Thursday, March 25, 2010

Advocating = Courage

I listened to a very engaging speaker the other night at my professor's home. Sterling Van Wagenen has worked with Robert Redford at the Sundance Film Festival and has worked on multiple other projects for independent films. He spoke a lot about advocacy and the courage it takes to sincerely advocate something. You have to personally find the things to which you truly can commit yourself. If you can't really give your all to it, don't do it.

He showed us a few examples of powerful advocates:

"The Cove": basically an illumination of the illegal killing of dolphins that is taking place in Taijii, Japan and the extent to which the directors and producers went to expose something they knew was wrong. I found it fascinating - there were a few parts that were a little hard to watch, (Japanese soldiers actually killing the dolphins) but overall, it was a fascinating look at how deeply committed these producers were to a cause.

"Triumph of the Will": I'm sure we have all heard of Hitler's propaganda films. We watched segments of this - one of the biggest propaganda films he made. I lived in Germany for 18 months and got to know a lot of Germans really well. I ached as I watched segments of this film. We discussed the differences between motivation and manipulation. What did Hitler use? Were his tactics a motivation toward something better or was he truly manipulating the people of Germany and the surrounding countries to believe and see things the way he saw them? I don't know. Either way, he was passionately advocating a cause which he saw was good.

"Small Fortunes": I was truly moved and inspired when I watched the segments of this film, produced by KBYU-TV. An economics professor saw a woman on the street weaving something out of bamboo and asked her how much money she was going to get from it - basically, she was living on less than $2 and was receiving hardly anything from her weaving because her money lenders were purchasing all her products and taking the money and giving her only a very small portion of it. (Too little for her to live on, save, or off of which to make any profit.)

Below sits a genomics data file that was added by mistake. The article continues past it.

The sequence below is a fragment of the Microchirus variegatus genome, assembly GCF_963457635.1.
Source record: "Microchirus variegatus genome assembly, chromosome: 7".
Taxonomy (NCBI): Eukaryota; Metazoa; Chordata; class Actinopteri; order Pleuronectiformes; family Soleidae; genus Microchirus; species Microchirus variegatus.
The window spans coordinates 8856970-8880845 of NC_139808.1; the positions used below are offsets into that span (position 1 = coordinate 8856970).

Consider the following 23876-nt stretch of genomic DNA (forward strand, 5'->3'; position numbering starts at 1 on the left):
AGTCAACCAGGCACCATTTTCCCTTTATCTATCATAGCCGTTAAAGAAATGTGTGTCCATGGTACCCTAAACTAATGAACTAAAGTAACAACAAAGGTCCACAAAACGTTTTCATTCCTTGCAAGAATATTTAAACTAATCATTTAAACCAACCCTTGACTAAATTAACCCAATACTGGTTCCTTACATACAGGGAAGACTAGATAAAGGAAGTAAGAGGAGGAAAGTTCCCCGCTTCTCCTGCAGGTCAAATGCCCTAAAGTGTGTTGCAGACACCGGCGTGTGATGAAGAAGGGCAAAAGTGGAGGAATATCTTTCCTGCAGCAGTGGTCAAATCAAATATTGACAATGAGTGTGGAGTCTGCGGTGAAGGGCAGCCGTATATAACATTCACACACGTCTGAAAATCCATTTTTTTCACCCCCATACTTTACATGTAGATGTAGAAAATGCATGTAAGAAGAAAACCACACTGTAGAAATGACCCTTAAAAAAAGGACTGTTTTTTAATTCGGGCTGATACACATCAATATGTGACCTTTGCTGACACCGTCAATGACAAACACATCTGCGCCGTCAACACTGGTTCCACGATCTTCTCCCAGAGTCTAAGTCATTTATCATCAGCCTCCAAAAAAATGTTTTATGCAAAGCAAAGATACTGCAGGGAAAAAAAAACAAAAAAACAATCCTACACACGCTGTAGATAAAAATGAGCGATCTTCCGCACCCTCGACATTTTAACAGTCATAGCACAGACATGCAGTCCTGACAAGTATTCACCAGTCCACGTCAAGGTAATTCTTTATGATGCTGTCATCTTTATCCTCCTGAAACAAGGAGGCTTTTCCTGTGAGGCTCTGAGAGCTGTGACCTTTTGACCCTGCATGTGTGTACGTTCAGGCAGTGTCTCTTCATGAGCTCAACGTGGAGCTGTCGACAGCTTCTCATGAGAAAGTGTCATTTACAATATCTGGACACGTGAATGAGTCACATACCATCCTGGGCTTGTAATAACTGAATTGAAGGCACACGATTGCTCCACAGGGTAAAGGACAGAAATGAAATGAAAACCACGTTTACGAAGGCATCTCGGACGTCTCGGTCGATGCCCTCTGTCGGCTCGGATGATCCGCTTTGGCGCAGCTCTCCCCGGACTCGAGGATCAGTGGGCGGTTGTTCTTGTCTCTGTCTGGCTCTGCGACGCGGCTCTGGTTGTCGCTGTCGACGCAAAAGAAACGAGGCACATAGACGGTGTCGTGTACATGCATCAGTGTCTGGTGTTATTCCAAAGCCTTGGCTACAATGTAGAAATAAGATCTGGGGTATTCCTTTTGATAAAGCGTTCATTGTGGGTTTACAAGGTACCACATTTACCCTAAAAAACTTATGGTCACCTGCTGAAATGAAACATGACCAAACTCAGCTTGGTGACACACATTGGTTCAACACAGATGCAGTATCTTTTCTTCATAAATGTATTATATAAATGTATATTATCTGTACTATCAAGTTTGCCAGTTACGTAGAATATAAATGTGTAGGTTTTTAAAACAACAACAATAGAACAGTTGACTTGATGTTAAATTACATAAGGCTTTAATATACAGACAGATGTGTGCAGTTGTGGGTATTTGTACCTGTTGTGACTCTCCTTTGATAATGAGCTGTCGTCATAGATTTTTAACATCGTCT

So, he found a few other people with these problems and dished out $27 from his pocket. $27 provided these people a total change of life because they had at least $5 to thrive on. (Notice that I used the word "thrive" instead of "survive." That was intentional.) As little as $2 make the biggest difference from these people. What I found most amazing is that this is a trust-based credit. These people are given the credit and are simply "trusted" that they will pay back the loan. If I remember correctly, there is a 95 percent payback rate for women in the program. The percentage for men was a little lower than that. There are a lot of poor people out there that aren't poor just because they are lazy or haven't found a job yet - they are poor because they don't have any opportunities. This program is giving them those opportunities.

I want to advocate that. Find something in which you believe and are so passionate about and do something about it. This is the time of life that we can totally commit ourselves to something that we want to advocate. Honestly, if I could have it my way, I would work the next few months and save up money, pay off my car, (all the while getting involved in this micro-credit loan program) and then move to India or South America to work with the program. I would love that. I want to do something.

Well said, Mr. Van Wagenen.

1 comment:

  1. I like it. I like how we (I guess I mean our freshman ward?) are all realizing the potential for change that we each have individually. If you do want to do something with micro-lending you can check out It's a site where anybody can join from anywhere and help lend money. Really interesting stuff!


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